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Marine Corps Logistics Base Albany

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American Heart Month: Are you at risk?

By Yan Kennon | Marine Corps Logistics Base Albany | February 25, 2015


February is American Heart Month, a time to raise awareness about heart disease, learn strategies for preventing it and encourage people to live healthy lives — both at home and in the community.

Cardiovascular disease — including heart disease, stroke and high blood pressure — is the leading cause of death for men and women in the U.S. It is responsible for about 600,000 (or one in four) deaths a year. According to the Centers for Disease Control and Prevention, it is a leading cause of disability and costs the U.S. more than $300 billion each year — including health care, medication and lost productivity.

Naval Branch Health Clinic Albany recognizes American Heart Month and remains active in raising awareness to the nation’s No. 1 killer.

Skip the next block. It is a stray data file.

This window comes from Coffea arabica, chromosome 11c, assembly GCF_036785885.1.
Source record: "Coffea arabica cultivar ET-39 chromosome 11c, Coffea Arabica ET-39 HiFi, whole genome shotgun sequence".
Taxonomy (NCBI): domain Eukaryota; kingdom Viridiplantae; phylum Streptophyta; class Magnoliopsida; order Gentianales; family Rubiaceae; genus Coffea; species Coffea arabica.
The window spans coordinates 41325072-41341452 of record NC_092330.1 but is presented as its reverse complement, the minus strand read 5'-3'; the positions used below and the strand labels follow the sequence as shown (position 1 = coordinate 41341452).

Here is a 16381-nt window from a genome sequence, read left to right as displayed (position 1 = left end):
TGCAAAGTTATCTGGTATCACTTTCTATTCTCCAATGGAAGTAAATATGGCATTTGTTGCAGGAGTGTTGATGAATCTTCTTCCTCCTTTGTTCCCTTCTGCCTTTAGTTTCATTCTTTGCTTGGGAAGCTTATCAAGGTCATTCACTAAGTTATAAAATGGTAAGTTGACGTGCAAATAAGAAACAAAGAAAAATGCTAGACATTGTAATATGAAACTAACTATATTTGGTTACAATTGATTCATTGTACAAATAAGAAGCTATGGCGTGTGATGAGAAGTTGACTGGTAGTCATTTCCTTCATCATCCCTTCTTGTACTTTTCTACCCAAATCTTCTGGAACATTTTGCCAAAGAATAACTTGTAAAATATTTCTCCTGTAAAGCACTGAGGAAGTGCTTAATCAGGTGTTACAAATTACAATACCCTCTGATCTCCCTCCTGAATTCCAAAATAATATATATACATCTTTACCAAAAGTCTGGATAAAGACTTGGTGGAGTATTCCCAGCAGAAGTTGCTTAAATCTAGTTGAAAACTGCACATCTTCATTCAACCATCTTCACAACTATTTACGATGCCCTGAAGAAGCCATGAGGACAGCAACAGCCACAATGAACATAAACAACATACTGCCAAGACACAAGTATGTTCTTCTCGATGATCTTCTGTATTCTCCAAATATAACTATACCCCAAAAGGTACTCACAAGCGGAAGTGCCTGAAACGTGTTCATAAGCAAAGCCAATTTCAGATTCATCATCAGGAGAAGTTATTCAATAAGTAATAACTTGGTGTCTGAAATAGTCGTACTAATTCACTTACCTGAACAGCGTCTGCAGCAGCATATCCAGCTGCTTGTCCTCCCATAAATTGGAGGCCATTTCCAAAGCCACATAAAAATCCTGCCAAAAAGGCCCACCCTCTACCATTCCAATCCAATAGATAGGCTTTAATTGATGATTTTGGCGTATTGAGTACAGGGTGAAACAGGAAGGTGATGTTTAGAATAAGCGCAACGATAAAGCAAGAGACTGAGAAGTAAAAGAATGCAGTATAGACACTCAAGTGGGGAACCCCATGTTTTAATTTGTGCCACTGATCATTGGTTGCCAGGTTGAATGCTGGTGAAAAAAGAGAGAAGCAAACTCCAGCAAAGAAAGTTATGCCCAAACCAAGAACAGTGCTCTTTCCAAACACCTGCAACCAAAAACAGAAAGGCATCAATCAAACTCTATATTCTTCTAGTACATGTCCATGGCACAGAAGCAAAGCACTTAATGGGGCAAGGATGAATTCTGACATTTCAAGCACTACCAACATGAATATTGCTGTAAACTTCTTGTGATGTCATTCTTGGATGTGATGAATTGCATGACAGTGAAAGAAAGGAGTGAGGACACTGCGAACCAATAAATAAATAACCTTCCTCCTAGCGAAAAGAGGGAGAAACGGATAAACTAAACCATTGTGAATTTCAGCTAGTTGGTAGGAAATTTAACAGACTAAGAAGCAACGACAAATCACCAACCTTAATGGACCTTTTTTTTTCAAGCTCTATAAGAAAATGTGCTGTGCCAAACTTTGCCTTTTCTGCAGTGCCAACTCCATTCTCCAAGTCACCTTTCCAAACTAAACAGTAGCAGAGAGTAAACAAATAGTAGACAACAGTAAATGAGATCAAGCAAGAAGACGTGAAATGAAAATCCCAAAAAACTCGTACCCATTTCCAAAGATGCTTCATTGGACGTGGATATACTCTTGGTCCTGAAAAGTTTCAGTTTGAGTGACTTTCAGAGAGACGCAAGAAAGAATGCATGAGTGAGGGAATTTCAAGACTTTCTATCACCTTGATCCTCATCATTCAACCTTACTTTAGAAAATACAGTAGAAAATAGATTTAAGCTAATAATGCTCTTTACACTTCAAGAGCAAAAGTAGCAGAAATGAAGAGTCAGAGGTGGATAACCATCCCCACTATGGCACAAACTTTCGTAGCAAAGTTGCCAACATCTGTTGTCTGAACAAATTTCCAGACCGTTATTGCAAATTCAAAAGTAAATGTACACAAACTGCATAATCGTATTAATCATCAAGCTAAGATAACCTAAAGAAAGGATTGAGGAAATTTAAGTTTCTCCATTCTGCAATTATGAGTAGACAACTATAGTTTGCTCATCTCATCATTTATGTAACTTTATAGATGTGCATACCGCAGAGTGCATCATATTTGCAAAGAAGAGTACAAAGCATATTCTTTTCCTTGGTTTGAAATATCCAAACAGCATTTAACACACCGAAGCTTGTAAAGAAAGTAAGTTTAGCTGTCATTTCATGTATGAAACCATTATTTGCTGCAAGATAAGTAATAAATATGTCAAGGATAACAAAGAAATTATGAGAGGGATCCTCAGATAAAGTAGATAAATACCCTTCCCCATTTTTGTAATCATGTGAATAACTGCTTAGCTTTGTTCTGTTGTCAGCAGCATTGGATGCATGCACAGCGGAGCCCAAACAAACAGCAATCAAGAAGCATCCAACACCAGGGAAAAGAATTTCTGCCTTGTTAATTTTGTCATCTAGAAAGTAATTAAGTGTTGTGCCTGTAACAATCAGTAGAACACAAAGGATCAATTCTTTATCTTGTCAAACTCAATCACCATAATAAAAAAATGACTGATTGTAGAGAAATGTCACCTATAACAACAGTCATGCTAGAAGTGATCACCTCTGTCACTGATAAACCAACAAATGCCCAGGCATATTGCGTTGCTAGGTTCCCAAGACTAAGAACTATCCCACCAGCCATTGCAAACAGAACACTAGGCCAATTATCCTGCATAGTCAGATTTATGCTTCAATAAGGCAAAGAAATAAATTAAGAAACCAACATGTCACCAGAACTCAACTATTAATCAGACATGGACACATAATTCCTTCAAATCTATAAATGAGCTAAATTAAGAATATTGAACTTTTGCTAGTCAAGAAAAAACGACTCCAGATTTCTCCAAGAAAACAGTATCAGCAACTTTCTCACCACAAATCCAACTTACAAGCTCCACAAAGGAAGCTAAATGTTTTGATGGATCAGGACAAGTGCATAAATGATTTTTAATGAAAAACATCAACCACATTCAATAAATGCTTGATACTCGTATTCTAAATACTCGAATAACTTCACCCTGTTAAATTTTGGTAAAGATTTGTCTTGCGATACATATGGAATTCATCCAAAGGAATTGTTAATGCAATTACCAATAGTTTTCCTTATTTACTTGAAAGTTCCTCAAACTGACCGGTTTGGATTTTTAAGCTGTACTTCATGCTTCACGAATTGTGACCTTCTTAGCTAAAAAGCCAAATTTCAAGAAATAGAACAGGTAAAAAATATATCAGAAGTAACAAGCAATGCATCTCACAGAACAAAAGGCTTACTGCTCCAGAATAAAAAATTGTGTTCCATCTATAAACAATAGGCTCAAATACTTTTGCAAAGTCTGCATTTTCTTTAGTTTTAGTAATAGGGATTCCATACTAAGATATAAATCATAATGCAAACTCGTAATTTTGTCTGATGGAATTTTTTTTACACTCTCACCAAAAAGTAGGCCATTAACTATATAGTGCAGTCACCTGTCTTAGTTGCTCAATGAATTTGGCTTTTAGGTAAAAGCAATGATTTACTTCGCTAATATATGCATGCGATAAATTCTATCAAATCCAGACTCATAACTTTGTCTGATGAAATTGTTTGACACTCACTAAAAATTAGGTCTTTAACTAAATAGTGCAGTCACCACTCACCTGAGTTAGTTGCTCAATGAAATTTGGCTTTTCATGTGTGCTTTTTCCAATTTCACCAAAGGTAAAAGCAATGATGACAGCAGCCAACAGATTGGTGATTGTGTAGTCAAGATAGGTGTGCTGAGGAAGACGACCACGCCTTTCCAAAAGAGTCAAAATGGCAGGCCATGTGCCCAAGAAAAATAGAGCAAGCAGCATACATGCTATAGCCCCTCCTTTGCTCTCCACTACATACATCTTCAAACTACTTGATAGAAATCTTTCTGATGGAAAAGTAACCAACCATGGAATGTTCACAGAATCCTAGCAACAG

Patients are encouraged to visit their primary care managers to receive annual checkups —even if feeling healthy. Other recommendations for preventing CVD include monitoring blood pressure and cholesterol, managing diabetes, healthy dieting and weight management, regular exercise, quitting tobacco, limiting alcohol use, taking prescribed medications and following treatment plans.

In addition, NBHC Albany’s Health Promotions offers a variety of health-related classes, available to active duty, retirees and family members. Classes include Healthy Heart, which teaches healthy lifestyles and cholesterol and blood pressure management; ShipShape, an eight-week weight loss program (active duty and civilians); and Tobacco Cessation, to assist smokers with quitting.  

For more information, call Health Promotions at (229) 639-9535, or just drop by. 

“It is very important for people understand the risk factors associated with cardiovascular disease, and ways to control them,” Capt. Paula Chamberlain, director for public health, Naval Hospital Jacksonville, Florida, said. “It has been proven that making healthy choices — such as good nutrition, weight management and exercise, along with better management of conditions like high blood pressure and diabetes — can significantly decrease the probability of cardiovascular disease.”